$moleculeAttributes = array_merge($moleculeAttributes, $annotations['options']);
        }

        $fillWith = [];

        if (!empty($moleculeAttributes)) {
            foreach ($moleculeAttributes as $key => $moleculeAttribute) {
//Point C : Loop through each attribute to try to get the best value for each one.
                $key_ = str_replace($moleculeName . ':', '', $key);

                if ($moleculeAttribute['component'] === 'InnerBlocks' && !empty($content)) {
                    $fillWith[$key_] = $content;
                } elseif (isset($attributes[$key])) {
                    $val = $attributes[$key];

                    if ($moleculeAttribute['component'] === 'MediaUpload') {
                        $frags = explode('.', $val);
                        $ext   = strtolower(end($frags));

                        //Est-ce que c'est une image ?
                        if (in_array($ext, ['jpg', 'png', 'gif', 'jpeg', 'avif', 'webp','svg'])) {
                            $size = !empty($moleculeAttribute['componentAttributes']) && !empty($moleculeAttribute['componentAttributes']['size']) ? $moleculeAttribute['componentAttributes']['size']
                                : 'medium';
                            $val = Medias::mediaAtSize($val, $size);
                        }
                    }

                    $fillWith[$key_] = $val;
                }
            }
        }

        $getMarkupOpts = [];

        if (!empty($attributes['className'])) {
            $getMarkupOpts['itemAttributes']['class'] = explode(' ', $attributes['className']);
        }

//Point D : fill the component with the data then get its markup back.
        return $molecule->fillWith($fillWith)->getMarkup($getMarkupOpts);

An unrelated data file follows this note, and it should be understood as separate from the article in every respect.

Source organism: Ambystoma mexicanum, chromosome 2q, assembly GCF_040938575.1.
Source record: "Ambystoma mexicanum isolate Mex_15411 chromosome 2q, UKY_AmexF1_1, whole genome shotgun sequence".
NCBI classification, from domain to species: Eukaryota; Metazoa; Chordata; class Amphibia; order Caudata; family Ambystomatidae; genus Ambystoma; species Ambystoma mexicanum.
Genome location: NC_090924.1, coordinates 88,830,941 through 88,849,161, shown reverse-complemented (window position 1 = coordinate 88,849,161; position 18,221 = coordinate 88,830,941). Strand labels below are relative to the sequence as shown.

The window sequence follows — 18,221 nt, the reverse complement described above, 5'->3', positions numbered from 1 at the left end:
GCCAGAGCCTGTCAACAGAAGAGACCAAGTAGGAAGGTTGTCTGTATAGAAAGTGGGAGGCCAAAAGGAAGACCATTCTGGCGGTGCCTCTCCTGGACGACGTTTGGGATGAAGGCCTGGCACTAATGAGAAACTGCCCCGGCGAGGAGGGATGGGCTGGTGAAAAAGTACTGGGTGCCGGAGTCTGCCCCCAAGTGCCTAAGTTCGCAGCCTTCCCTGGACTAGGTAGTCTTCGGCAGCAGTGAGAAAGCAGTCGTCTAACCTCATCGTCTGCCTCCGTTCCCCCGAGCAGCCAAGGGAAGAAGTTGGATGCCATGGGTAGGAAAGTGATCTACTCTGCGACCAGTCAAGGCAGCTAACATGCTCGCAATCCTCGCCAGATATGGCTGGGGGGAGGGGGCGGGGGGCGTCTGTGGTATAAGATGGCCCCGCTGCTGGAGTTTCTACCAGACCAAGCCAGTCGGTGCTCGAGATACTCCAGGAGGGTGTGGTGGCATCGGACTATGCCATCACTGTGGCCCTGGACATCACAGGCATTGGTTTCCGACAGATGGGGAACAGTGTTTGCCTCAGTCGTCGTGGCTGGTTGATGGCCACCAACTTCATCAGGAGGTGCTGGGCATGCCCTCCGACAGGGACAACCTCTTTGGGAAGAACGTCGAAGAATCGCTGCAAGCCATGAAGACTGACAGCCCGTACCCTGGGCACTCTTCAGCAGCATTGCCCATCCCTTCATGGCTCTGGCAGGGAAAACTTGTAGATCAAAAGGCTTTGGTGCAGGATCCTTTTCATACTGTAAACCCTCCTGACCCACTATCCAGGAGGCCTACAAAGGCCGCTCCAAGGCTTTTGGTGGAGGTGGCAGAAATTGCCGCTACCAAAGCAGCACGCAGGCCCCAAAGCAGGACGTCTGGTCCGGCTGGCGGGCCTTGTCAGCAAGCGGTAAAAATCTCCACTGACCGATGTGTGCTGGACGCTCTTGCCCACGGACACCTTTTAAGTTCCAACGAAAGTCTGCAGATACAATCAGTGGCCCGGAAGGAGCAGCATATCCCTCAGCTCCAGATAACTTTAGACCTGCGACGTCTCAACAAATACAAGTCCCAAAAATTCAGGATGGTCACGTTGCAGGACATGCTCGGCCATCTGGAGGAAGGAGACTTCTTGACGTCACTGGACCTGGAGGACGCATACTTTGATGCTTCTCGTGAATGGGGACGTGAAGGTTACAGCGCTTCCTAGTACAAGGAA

}

Here again I’ve commented with notable points the most interesting areas. What this render method essentially does is to retrieve the component to use, then fill it with the administered data, then get its markup back for output.

Conclusion

I faced a real challenge abstracting the JavaScript part as I’m not a React expert. To be honest it’s surely not a flawless implementation. But apart from that, the overall solution does exactly what we wanted at the beginning, and it works like a charm so we’re all pretty happy with the result.

Any member of the team and not just the senior JavaScript developers can now quickly create simple blocks by adding documented annotations on component attributes, and that improved our development speed greatly on those components.

I can’t put a complete code repository of this solution online at the time, but I’m not sure that does matter because what’s important here seems to be the journey more than the final implementation. I’ve tried to provide as much code samples and comments in the article to get you an overall idea of the solution.

Hopefully it will get someone an inspiration to build the same sort of thing in your own organisation if need be.